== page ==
While American audiences in 1913 might not have connected with the degree of abstraction in this piece, Dances at the Spring [II] and other works created by Francis Picabia around this time remain significant in the history of Cubist painting. To assist audiences in understanding this large-scale abstraction, Picabia included the title ‘Dances at the Spring’ at the top right of the canvas.


7. Machinist Themes: Very Rare Picture on the Earth (1915)

francis picabia very rare picture on earth painting
Very Rare Picture on the Earth by Francis Picabia, 1915, via the Guggenheim Museum, New York


After exploring abstract art for a while, Francis Picabia turned his attention to collage and mechanomorphic work with Very Rare Picture on the Earth, 1915. He created this work when he was visiting New York City and it is thought that the piece might portray a mechanized, dispassionate version of a sexual event. This is in line with Dadaism, of which Picabia would become a prominent figure in later years. The piece is composed of pieces of wood painted with gold and silver leaf, which Picabia combined with oil and metallic paint on a board.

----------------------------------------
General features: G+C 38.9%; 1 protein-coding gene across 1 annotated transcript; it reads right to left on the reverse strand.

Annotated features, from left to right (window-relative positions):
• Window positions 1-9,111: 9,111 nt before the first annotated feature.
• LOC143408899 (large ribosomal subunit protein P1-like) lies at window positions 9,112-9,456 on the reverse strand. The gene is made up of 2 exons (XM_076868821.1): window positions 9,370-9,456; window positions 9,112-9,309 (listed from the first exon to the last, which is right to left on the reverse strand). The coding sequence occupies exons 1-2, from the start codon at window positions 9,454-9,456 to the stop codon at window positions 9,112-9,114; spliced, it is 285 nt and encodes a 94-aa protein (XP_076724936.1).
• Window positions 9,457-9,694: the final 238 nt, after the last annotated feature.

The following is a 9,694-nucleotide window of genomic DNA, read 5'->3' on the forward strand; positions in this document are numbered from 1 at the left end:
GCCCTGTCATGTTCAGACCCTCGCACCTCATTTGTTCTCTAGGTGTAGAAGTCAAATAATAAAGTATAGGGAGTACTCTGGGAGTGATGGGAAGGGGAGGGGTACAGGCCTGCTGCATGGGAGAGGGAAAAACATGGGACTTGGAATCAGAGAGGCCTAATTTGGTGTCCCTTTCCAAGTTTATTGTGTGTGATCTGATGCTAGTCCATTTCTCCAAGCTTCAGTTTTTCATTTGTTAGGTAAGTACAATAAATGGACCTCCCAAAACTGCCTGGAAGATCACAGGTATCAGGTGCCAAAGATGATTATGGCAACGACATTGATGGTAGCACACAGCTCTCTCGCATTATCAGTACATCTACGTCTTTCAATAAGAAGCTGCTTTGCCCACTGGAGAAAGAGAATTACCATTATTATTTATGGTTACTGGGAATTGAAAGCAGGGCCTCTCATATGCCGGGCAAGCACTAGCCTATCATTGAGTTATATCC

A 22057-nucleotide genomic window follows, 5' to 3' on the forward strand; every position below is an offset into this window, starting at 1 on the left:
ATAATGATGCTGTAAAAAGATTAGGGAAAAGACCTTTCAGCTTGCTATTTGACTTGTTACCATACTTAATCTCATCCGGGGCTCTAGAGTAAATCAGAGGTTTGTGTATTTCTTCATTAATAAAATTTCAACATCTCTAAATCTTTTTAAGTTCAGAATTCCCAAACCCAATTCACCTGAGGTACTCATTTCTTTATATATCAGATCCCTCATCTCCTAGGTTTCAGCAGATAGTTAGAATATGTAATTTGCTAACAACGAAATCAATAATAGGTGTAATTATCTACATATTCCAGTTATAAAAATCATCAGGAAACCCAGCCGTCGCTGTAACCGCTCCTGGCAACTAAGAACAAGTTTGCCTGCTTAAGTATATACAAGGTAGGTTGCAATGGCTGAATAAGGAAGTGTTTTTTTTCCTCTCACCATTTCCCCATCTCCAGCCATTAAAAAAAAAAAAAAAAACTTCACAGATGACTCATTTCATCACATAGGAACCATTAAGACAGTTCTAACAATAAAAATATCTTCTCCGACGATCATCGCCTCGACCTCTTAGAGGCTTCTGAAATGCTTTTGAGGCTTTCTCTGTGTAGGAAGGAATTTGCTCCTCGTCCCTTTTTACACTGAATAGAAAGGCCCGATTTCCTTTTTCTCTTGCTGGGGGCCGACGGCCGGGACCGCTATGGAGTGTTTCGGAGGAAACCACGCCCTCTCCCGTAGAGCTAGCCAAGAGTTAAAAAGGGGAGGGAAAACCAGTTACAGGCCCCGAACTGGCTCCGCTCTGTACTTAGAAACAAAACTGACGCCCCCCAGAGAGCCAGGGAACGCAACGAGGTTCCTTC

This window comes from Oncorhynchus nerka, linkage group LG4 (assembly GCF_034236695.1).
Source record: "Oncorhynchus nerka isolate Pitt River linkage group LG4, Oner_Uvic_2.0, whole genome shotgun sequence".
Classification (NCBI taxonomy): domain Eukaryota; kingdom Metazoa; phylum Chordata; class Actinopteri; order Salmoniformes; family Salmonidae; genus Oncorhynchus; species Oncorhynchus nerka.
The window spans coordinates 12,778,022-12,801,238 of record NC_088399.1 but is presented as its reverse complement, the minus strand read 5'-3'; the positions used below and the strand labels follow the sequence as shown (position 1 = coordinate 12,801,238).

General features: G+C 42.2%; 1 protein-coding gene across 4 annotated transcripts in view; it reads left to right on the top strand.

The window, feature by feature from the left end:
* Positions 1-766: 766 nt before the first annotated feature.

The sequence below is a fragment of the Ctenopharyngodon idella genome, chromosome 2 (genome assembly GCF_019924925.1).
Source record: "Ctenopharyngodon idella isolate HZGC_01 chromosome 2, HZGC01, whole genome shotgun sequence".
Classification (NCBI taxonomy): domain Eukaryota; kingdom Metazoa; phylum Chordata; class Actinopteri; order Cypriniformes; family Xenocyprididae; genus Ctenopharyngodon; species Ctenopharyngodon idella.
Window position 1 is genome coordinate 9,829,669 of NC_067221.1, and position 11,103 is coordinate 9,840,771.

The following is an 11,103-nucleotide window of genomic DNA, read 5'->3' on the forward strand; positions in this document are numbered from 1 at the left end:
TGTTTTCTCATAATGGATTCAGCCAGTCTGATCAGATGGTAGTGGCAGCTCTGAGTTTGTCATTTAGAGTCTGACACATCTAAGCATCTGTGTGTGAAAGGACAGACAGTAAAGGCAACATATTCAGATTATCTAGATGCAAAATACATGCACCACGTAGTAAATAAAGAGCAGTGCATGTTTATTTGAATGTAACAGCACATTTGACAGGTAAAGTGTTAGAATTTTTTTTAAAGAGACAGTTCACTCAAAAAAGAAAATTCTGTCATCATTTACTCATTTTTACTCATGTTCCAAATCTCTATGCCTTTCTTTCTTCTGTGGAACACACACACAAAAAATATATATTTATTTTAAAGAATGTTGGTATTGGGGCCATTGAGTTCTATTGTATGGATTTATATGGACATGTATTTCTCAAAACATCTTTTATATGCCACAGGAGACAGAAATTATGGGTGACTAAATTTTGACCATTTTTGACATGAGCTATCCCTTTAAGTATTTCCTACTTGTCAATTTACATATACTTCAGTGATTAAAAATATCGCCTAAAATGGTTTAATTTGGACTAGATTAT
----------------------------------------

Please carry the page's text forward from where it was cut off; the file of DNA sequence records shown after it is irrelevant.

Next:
Francis Picabia’s Dadaist pieces are among the most famous in his body of work, due to their quality and his relationship with the founding of the movement. This piece is also significant because it represents his first collage, a technique used by Picabia throughout his lifetime in many ways.


6. The Height of Picabia’s Dada Period: Optophone I, 1922